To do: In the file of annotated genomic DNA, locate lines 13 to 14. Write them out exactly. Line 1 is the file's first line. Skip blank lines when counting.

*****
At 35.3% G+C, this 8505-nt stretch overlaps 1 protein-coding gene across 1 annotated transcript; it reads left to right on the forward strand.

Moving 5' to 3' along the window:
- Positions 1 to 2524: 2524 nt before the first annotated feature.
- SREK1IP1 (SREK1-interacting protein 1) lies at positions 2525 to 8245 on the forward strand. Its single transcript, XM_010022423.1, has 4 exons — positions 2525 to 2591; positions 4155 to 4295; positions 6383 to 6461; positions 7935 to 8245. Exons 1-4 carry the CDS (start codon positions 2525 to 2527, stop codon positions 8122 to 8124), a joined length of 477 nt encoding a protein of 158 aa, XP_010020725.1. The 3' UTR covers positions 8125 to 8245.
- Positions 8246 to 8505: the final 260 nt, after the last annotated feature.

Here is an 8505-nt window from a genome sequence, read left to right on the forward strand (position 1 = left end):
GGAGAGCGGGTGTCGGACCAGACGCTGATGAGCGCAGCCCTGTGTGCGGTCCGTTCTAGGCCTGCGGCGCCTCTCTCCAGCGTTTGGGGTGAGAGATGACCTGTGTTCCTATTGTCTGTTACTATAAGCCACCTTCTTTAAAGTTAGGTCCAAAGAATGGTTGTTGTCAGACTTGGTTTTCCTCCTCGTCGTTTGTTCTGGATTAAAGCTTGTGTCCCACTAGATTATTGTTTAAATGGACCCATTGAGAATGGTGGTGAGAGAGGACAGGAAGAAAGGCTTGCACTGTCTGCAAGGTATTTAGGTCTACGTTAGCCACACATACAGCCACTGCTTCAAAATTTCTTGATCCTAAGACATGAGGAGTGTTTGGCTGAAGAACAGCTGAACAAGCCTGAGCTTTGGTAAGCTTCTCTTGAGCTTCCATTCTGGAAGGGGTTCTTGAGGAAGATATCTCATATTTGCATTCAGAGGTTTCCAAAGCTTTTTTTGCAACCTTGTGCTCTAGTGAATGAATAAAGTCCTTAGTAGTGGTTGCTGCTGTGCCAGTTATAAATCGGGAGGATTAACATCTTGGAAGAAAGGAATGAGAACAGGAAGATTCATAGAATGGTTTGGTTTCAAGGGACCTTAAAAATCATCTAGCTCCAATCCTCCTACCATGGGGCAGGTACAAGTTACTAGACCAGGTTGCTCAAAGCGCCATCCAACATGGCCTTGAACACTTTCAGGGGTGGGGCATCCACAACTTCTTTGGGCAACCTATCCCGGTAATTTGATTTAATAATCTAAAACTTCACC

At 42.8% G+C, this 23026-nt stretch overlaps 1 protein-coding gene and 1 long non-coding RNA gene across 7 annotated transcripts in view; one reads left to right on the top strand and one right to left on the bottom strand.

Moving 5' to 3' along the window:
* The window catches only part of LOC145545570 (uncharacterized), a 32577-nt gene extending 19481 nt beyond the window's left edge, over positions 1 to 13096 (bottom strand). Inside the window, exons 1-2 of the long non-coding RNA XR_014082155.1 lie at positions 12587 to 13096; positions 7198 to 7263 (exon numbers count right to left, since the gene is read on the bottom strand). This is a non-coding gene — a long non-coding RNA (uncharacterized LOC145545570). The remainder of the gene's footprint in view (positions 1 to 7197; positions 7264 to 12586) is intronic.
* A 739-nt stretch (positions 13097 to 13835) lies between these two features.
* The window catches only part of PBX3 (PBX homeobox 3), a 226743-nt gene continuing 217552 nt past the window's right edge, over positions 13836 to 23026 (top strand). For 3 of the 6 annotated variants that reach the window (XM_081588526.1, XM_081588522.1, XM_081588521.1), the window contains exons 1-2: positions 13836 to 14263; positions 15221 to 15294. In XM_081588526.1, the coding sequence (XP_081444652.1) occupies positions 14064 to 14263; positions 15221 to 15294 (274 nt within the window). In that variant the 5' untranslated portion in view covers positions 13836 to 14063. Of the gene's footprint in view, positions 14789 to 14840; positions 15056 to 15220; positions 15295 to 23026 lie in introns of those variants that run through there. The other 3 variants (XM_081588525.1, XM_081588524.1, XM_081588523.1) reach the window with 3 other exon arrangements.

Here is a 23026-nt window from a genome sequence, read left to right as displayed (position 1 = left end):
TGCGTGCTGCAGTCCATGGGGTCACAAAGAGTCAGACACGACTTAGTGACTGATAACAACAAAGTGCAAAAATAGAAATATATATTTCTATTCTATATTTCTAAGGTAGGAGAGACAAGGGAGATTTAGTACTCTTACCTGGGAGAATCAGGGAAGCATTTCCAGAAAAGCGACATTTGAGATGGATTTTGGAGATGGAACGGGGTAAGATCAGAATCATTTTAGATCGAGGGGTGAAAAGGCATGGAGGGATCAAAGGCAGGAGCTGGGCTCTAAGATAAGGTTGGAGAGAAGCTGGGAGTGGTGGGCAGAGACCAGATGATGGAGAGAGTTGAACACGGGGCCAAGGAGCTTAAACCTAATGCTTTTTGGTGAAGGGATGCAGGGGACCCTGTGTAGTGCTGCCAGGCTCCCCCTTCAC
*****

Here is a 23026-nt window from a genome sequence, read left to right as displayed (position 1 = left end):
TGCGTGCTGCAGTCCATGGGGTCACAAAGAGTCAGACACGACTTAGTGACTGATAACAACAAAGTGCAAAAATAGAAATATATATTTCTATTCTATATTTCTAAGGTAGGAGAGACAAGGGAGATTTAGTACTCTTACCTGGGAGAATCAGGGAAGCATTTCCAGAAAAGCGACATTTGAGATGGATTTTGGAGATGGAACGGGGTAAGATCAGAATCATTTTAGATCGAGGGGTGAAAAGGCATGGAGGGATCAAAGGCAGGAGCTGGGCTCTAAGATAAGGTTGGAGAGAAGCTGGGAGTGGTGGGCAGAGACCAGATGATGGAGAGAGTTGAACACGGGGCCAAGGAGCTTAAACCTAATGCTTTTTGGTGAAGGGATGCAGGGGACCCTGTGTAGTGCTGCCAGGCTCCCCCTTCAC